Just a few years previous, his parents had purchased Sunny St. Helena winery (now Merryvale), and split their time between Napa and Lodi until purchasing Charles Krug in 1943. Local banker James Moffit was offering the winery for $75,000. “My brother and I, along with my dad, went to San Francisco to meet Mr. Moffit; after some back and forth, Mr. Moffit took a phone call,” recalled Peter, who was on leave from his service in the army. “Mr. Moffit stepped out to take the call, and after a few minutes, we overheard him say, ‘No, I just sold it.’ He came back in and said, ‘It’s yours.’”

In 1946, after serving in the army during World War II, Peter returned home to work in the family business. When Cesare died in 1959, Rosa was named president. Robert oversaw the business and Peter made the wines.

Though not as well-known as his older brother, Peter was an influential figure. Early in his career, he revolutionized the industry with his research on cold fermentation. Peter was also the first Napa Valley vintner to use cold sterile filtration techniques to prevent spoilage. In 1963, he purchased 450 French oak barrels, becoming the first person in Napa to use French oak. But while Peter knew that French oak made better wines, he didn’t have the money to continue buying them. “It was a long road of education,” he said. “I think we were all struggling during the growing stages and we could only spend so much; we knew what we should do, but it took a long time to get there.”

Robert’s departure proved a tipping point for both Charles Krug Winery as well as Napa Valley. “Every entity has its life cycle,” said Tim. “When things are new, people like the new. Unless you keep them new, they become old.” Robert’s drive never faltered, and he eventually became an American icon and ambassador for Napa Valley. Robert added Opus One and Ornellaia to his portfolio, as well as launching an inexpensive line of table wines from the Central Valley. The world embraced Robert, and Peter embraced Charles Krug. Robert’s ambitions lead to the financial strain of juggling so many ventures and he ended up selling his winery to Constellation.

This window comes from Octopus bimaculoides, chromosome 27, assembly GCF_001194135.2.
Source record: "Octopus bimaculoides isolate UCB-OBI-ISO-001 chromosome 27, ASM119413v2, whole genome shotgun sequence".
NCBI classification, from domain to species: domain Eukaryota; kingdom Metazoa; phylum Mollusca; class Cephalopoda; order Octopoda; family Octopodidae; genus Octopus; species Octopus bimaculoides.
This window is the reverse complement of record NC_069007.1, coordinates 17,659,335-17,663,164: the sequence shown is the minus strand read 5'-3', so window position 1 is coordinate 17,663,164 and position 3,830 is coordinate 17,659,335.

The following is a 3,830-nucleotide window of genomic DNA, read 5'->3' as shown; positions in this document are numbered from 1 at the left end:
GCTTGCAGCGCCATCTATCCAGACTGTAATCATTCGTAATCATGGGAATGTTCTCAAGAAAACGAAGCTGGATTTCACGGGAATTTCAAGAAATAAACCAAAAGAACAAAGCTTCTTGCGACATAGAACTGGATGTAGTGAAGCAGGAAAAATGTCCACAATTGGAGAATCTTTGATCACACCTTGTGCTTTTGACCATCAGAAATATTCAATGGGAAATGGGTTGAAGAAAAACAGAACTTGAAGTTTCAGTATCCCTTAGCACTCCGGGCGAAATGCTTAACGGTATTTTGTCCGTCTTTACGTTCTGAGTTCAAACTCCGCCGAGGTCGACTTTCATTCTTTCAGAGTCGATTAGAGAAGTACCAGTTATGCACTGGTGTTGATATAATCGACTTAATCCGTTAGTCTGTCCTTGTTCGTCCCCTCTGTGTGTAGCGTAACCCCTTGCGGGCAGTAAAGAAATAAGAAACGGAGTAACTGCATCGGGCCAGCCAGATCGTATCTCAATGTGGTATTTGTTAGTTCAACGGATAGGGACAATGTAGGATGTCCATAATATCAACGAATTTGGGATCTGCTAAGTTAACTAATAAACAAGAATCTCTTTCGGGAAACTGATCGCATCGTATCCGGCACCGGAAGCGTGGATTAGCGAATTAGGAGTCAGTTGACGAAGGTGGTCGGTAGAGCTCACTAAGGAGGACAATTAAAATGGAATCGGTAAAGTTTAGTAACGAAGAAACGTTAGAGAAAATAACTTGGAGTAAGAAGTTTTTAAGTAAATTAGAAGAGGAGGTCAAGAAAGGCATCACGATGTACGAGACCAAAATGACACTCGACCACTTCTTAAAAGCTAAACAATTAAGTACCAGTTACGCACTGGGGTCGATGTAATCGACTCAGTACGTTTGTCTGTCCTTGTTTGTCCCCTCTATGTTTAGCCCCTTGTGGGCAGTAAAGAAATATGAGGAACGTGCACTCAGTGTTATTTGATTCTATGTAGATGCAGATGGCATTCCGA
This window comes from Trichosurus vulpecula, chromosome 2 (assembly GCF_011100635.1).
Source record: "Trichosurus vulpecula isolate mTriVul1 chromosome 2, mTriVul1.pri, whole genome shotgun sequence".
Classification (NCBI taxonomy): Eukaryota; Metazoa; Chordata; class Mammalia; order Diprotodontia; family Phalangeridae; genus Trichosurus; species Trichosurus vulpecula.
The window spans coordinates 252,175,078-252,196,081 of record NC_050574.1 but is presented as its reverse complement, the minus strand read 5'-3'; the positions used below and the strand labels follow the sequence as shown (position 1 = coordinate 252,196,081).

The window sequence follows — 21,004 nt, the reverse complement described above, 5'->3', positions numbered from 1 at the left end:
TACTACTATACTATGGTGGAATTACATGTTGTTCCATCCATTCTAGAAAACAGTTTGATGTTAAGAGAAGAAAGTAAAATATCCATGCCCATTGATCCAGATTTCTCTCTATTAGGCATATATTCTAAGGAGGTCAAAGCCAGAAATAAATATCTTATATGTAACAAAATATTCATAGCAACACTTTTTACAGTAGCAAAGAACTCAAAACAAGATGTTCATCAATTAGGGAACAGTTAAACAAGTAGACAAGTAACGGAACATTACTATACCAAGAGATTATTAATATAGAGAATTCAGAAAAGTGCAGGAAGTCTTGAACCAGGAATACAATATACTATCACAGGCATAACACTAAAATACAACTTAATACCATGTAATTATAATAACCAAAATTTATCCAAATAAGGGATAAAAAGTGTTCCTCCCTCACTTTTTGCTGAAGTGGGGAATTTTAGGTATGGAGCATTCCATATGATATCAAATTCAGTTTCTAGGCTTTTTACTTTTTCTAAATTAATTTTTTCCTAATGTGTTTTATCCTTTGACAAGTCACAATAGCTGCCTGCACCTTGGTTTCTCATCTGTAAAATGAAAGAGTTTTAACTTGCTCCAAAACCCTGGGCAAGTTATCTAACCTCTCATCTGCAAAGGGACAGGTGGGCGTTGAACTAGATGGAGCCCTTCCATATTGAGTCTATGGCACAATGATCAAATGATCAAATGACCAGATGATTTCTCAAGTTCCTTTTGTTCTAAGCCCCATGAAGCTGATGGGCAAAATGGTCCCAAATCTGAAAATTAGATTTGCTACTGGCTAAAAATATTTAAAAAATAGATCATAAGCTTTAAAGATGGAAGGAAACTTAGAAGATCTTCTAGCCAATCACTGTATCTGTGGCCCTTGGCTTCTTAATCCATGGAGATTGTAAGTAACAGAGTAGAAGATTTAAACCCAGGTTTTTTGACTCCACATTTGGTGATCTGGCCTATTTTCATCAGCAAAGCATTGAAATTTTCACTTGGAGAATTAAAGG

It didn’t take long for the list of premium wineries in Napa Valley to grow beyond the “Big Four,” and Charles Krug wrestled to keep pace. By 1977, there were 51 wineries in the valley, compared to the six when Peter arrived in 1946. There are now nearly 500, with thousands of brands in Napa Valley. “We didn’t react to the marketplace fast enough,” said Marc when asked about Charles Krug playing “catch-up.”

It was more than just adjusting to the rapidly growing region; Charles Krug’s team was adapting to the acceleration in the quality of Napa wines. Its more affordable and widely distributed million-case brand, CK Mondavi Wines, was reaching the masses, but the 70,000-case Charles Krug brand was falling behind competitors’ quality.

While much of Napa Valley has been producing bigger, riper wines, Charles Krug for years retained its traditional style. “About 15 or 20 years ago, all the multimillionaires came into the valley and started their boutique wineries,” Peter said disparagingly. He chuckled about alcohol levels on the rise. “All these new boutique wineries started a new trend: high-alcohol wines.” He leaned in as if to tell a secret. “I always say, ‘If you drink one glass at dinner, don’t drink another.’ I call ‘em cocktail wines.”

Peter believes that wines should remain under 14 percent alcohol. Both Peter Sr. and his son Peter Jr., who works with brother Marc, remember the 1970s and ‘80s, when many of the valley’s vines were infected with viruses and it was nearly impossible to generate the sugar levels capable of producing a riper wine. The father is skeptical that the trend of higher alcohol wines will persist, but has allowed his sons to give the wines a slight bump.